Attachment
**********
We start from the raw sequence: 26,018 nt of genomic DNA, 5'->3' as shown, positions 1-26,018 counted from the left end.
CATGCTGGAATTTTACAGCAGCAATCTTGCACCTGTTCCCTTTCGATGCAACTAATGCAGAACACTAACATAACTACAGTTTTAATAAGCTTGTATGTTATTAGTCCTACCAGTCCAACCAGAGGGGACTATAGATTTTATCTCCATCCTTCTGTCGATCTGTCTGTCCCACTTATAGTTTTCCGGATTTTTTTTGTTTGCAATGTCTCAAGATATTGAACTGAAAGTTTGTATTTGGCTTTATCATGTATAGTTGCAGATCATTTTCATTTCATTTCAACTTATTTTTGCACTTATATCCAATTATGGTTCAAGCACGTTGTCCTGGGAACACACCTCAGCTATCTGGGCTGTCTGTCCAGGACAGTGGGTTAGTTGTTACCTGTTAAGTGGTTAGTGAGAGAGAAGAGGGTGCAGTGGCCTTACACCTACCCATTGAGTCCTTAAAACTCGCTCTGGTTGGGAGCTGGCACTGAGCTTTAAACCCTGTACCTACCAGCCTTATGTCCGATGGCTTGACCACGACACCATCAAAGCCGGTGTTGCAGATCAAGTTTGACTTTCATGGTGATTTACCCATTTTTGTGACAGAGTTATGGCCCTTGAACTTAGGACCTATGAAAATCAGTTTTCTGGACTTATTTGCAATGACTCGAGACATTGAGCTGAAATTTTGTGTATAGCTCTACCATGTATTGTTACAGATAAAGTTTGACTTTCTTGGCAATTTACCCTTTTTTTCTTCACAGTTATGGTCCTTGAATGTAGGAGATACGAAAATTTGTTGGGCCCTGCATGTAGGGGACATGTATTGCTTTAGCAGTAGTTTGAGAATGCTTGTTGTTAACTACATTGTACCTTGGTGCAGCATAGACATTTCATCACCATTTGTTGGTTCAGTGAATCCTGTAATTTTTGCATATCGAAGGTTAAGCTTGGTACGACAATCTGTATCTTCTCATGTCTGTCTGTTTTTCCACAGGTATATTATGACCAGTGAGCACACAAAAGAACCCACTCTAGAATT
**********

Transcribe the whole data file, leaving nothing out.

We start from the raw sequence: 26,018 nt of genomic DNA, 5'->3' as shown, positions 1-26,018 counted from the left end.
CATGCTGGAATTTTACAGCAGCAATCTTGCACCTGTTCCCTTTCGATGCAACTAATGCAGAACACTAACATAACTACAGTTTTAATAAGCTTGTATGTTATTAGTCCTACCAGTCCAACCAGAGGGGACTATAGATTTTATCTCCATCCTTCTGTCGATCTGTCTGTCCCACTTATAGTTTTCCGGATTTTTTTTGTTTGCAATGTCTCAAGATATTGAACTGAAAGTTTGTATTTGGCTTTATCATGTATAGTTGCAGATCATTTTCATTTCATTTCAACTTATTTTTGCACTTATATCCAATTATGGTTCAAGCACGTTGTCCTGGGAACACACCTCAGCTATCTGGGCTGTCTGTCCAGGACAGTGGGTTAGTTGTTACCTGTTAAGTGGTTAGTGAGAGAGAAGAGGGTGCAGTGGCCTTACACCTACCCATTGAGTCCTTAAAACTCGCTCTGGTTGGGAGCTGGCACTGAGCTTTAAACCCTGTACCTACCAGCCTTATGTCCGATGGCTTGACCACGACACCATCAAAGCCGGTGTTGCAGATCAAGTTTGACTTTCATGGTGATTTACCCATTTTTGTGACAGAGTTATGGCCCTTGAACTTAGGACCTATGAAAATCAGTTTTCTGGACTTATTTGCAATGACTCGAGACATTGAGCTGAAATTTTGTGTATAGCTCTACCATGTATTGTTACAGATAAAGTTTGACTTTCTTGGCAATTTACCCTTTTTTTCTTCACAGTTATGGTCCTTGAATGTAGGAGATACGAAAATTTGTTGGGCCCTGCATGTAGGGGACATGTATTGCTTTAGCAGTAGTTTGAGAATGCTTGTTGTTAACTACATTGTACCTTGGTGCAGCATAGACATTTCATCACCATTTGTTGGTTCAGTGAATCCTGTAATTTTTGCATATCGAAGGTTAAGCTTGGTACGACAATCTGTATCTTCTCATGTCTGTCTGTTTTTCCACAGGTATATTATGACCAGTGAGCACACAAAAGAACCCACTCTAGAATT